Manchester’s Museum of Science and Industry has launched a new online game to explore the science behind music – #HookedOnMusic. The game is designed to test how quickly people can recognise tunes, what they find the catchiest and whether they can keep to time when the music fades out.
It is hoped that the fascinating (and fun) experiment will aid future research into Alzheimer’s disease by enabling scientists to devise ways to trigger memories and provide therapeutic benefits by identifying what makes music catchy and memorable.
#HookedOnMusic was developed by computational musicologist Dr John Ashley Burgoyne and his team at the University of Amsterdam and Utrecht with support from Erinma Ochu (a citizen science expert and Engagement Fellow of the Wellcome Trust, a global charitable foundation which seeks to achieve improvements in human and animal health). The first steps in its launch were taken at last year’s Manchester Science Festival at the 2013 citizen science programme where the public were given an opportunity to nominate the tunes which would be used in this interactive game which has now come to fruition.
DJ/journalist Dave Haslam (pictured above) was present at the launch and commented: “It’s great to be involved with such an innovative project. Everyone knows when they’ve heard something catchy or which resonates with them in some way, and stays with them, but to try and uncover the science behind this is pretty exciting. And if the results from thousands of people playing the game lead to the scientists discovering how music can help people with serious memory loss then that would be fantastic.”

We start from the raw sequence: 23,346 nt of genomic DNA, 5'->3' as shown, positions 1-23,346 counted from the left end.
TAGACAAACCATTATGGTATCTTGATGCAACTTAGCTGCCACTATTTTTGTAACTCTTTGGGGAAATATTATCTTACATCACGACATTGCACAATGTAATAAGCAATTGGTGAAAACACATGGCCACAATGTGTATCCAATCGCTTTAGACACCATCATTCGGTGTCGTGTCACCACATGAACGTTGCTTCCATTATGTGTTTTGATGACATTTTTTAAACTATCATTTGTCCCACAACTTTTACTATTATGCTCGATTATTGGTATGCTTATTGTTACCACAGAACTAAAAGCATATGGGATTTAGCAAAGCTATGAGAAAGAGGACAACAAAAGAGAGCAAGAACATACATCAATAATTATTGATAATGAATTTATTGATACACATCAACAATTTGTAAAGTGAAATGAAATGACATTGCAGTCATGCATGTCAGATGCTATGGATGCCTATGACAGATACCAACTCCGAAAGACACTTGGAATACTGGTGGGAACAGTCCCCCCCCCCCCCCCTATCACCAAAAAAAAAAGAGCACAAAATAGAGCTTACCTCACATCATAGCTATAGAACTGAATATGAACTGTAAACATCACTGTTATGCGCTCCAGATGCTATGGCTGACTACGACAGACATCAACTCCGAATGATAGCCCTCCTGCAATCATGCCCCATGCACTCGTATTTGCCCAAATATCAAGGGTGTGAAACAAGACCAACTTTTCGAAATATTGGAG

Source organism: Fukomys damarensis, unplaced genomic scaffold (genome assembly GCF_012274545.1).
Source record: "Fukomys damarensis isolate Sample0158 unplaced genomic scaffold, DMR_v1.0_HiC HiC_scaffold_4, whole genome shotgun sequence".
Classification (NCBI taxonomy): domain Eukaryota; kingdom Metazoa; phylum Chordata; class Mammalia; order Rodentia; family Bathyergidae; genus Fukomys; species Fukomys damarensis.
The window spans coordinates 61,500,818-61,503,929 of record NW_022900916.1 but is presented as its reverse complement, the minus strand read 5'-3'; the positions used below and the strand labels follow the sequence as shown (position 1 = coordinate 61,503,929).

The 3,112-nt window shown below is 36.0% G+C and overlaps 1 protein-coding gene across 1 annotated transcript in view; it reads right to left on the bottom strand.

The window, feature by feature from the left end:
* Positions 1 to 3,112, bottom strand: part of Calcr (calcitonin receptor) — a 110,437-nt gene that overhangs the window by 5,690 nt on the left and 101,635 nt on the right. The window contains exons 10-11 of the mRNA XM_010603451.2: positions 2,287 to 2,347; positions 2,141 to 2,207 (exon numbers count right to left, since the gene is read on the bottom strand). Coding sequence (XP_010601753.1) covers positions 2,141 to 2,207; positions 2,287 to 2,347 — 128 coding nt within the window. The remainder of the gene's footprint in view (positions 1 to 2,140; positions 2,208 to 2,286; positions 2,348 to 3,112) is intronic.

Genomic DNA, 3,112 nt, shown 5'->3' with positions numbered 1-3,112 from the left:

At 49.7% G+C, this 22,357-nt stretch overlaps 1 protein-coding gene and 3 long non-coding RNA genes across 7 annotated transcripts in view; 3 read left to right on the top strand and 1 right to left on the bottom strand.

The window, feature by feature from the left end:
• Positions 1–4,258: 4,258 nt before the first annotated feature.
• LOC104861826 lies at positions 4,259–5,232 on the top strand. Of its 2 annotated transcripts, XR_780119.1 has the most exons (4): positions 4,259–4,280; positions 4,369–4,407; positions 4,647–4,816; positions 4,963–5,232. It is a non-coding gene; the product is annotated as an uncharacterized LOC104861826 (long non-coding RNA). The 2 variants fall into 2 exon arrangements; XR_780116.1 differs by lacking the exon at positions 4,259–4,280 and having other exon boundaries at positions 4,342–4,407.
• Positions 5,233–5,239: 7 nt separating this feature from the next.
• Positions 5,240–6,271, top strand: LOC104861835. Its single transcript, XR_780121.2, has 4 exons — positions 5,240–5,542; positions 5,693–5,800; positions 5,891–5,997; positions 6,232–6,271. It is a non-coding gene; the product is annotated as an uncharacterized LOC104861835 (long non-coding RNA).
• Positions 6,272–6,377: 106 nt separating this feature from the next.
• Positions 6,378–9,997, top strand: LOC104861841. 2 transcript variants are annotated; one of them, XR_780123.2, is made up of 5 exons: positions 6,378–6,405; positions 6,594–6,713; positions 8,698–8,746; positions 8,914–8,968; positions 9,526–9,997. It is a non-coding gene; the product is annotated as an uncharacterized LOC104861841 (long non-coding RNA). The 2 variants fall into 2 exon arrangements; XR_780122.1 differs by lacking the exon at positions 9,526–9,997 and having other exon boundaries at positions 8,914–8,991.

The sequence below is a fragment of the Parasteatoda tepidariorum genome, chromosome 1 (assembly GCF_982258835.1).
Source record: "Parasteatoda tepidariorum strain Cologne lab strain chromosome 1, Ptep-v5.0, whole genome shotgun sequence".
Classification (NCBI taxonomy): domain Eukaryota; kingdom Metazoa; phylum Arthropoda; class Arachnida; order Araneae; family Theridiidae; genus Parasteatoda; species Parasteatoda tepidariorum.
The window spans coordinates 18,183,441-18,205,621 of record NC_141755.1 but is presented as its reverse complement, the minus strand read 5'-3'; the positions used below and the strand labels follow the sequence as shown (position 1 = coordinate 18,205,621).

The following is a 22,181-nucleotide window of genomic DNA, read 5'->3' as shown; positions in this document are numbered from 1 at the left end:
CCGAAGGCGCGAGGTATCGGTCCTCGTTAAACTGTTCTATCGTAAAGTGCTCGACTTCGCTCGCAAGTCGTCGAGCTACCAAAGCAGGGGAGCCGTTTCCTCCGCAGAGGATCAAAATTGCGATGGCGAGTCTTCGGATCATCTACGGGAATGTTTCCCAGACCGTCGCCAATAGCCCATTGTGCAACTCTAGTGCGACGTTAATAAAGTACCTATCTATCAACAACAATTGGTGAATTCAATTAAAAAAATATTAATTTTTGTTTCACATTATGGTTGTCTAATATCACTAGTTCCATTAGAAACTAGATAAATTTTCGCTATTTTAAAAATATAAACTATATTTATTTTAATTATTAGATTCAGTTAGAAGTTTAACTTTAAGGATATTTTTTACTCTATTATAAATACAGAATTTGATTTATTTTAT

The game itself can be found at www.hookedonmusic.org.uk and people can play as many times as they want and share their results via social media. It doesn’t call for people to actually know the names of songs or artists, just to try to recognise the tunes themselves as fast as they can. The songs featured are from every decade from the 1940s onwards and you might be amazed at how many you actually know. Options include challenging yourself to get as many right in a row as possible; a time trial; picking the catchiest hook; and recognising a tune. You can also see your achievements as well as your rating and specialities – are you a 60s expert or do you just live in the now?
Dr Marieke Navin, Director of Manchester Science Festival at the Museum of Science & Industry said, “We are delighted that the Museum is launching an experiment of this kind and is part of a major research project that is both about public engagement and scientific discovery. It is fantastic that something as universally enjoyable and appealing as a game on music can also be at the cutting edge of science.”
The museum is encouraging as many people as possible to take part and to share their results as the more people who play the better the results and the more potential for scientific findings to be made which could assist in the fight against Alzheimers.
Play along at www.hookedonmusic.org.uk and share your results using #HookedOnMusic
Author: Editorial Team
Live Manchester editorial team